The Properties of Lauric Acid and Their Significance in Coconut Oil


The primary fatty acid of coconut oil is lauric acid, which is present at approximately 45–53 %. The metabolic and physiological properties of lauric acid account for many of the properties of coconut oil. Coconut oil is rapidly metabolized because it is easily absorbed and lauric acid is easily transported. Detailed studies have shown that the majority of ingested lauric acid is transported directly to the liver where it is directly converted to energy and other metabolites rather than being stored as fat. Such metabolites include ketone bodies, which can be used by extrahepatic tissues, such as the brain and heart, as an immediate form of energy. Studies on the effect of lauric acid on serum cholesterol are contradictory. Among saturated fatty acids, lauric acid has been shown to contribute the least to fat accumulation. Lauric acid and monolaurin have demonstrably significant antimicrobial activity against gram positive bacteria and a number of fungi and viruses. Today there are many commercial products that use lauric acid and monolaurin as antimicrobial agents. Because of the significant differences in the properties of lauric acid relative to longer chain fatty acids, they are typically differentiated as medium-chain fatty acids covering C6–C12, and long-chain fatty acids covering C14 and longer.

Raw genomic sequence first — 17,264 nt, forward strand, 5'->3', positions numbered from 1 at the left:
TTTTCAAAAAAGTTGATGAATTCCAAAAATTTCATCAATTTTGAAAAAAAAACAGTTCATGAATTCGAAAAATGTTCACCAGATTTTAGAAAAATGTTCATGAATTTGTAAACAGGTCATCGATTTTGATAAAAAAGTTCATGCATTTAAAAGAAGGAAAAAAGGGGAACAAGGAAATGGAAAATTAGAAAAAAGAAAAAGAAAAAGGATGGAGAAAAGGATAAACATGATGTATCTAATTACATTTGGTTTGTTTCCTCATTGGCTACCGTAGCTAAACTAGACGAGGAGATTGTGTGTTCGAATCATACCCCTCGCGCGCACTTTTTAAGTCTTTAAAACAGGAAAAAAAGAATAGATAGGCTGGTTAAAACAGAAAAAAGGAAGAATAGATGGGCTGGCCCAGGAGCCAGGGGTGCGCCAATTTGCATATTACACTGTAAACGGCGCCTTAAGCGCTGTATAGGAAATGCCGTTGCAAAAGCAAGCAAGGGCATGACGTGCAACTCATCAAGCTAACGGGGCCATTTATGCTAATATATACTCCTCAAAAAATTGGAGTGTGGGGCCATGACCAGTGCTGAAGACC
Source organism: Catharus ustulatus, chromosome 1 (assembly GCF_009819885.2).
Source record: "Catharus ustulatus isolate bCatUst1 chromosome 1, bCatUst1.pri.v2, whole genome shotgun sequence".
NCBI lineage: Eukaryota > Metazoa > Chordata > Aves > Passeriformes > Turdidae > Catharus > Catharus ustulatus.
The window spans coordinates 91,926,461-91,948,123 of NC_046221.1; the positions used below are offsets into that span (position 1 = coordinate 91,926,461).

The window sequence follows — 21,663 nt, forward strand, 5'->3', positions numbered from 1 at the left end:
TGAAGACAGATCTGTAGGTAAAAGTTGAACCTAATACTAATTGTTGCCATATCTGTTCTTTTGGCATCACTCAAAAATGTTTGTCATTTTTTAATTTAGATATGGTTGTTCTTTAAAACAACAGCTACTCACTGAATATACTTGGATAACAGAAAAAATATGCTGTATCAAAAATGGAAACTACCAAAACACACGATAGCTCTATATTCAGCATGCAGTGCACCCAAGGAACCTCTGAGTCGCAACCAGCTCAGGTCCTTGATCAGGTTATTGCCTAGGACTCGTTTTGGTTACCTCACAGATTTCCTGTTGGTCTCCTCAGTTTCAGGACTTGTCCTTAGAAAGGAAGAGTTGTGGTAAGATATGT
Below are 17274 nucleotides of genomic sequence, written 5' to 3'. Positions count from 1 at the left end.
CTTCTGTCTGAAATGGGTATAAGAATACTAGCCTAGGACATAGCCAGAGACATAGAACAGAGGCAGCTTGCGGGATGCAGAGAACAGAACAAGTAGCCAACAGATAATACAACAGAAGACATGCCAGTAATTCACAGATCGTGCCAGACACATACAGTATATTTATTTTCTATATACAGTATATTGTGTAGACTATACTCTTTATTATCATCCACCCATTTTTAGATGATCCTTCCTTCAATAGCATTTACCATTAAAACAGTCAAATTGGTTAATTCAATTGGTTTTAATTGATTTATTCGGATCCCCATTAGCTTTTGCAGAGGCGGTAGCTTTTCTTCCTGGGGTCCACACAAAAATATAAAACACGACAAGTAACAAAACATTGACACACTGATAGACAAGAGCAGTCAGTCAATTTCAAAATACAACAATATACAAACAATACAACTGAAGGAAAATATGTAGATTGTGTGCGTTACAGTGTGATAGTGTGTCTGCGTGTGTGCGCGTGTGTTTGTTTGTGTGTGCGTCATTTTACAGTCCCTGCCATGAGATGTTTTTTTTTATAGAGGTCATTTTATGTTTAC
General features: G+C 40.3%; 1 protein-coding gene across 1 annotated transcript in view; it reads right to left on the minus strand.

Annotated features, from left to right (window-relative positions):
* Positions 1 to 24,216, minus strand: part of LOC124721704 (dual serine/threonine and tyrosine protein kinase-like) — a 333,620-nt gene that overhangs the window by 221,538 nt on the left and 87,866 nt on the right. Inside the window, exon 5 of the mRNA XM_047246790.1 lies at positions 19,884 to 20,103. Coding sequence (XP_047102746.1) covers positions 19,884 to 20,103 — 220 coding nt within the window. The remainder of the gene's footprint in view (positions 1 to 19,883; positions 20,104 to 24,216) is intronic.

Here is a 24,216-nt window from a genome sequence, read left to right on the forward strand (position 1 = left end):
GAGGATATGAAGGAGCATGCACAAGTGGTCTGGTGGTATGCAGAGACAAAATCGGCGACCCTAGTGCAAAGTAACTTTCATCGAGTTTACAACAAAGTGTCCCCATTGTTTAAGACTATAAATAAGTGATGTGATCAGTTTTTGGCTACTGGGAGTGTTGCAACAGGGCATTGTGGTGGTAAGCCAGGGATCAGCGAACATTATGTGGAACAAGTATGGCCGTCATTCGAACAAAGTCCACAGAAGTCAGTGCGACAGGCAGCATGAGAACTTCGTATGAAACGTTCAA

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Fig. 1
Fig. 2
Fig. 3
Fig. 4
Fig. 5
Fig. 6



Caproic acid


Caprylic acid


Capric acid


Lauric acid


Myristic acid


Palmitic acid


Stearic acid


Oleic acid


Linoleic acid


Linolenic acid


Long-chain fatty acid(s)


Long-chain triglyceride(s)


Medium-chain fatty acid(s)


Medium-chain triglyceride(s)


1-Monolaurin, 1-monolauryl glyceride


2-Monolaurin, 2-monolauryl glyceride




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Correspondence to Fabian M. Dayrit.

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Dayrit, F.M. The Properties of Lauric Acid and Their Significance in Coconut Oil. J Am Oil Chem Soc 92, 1–15 (2015).

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  • Coconut oil
  • Lauric acid
  • Medium-chain fatty acid
  • Medium-chain triglyceride
  • Monolaurin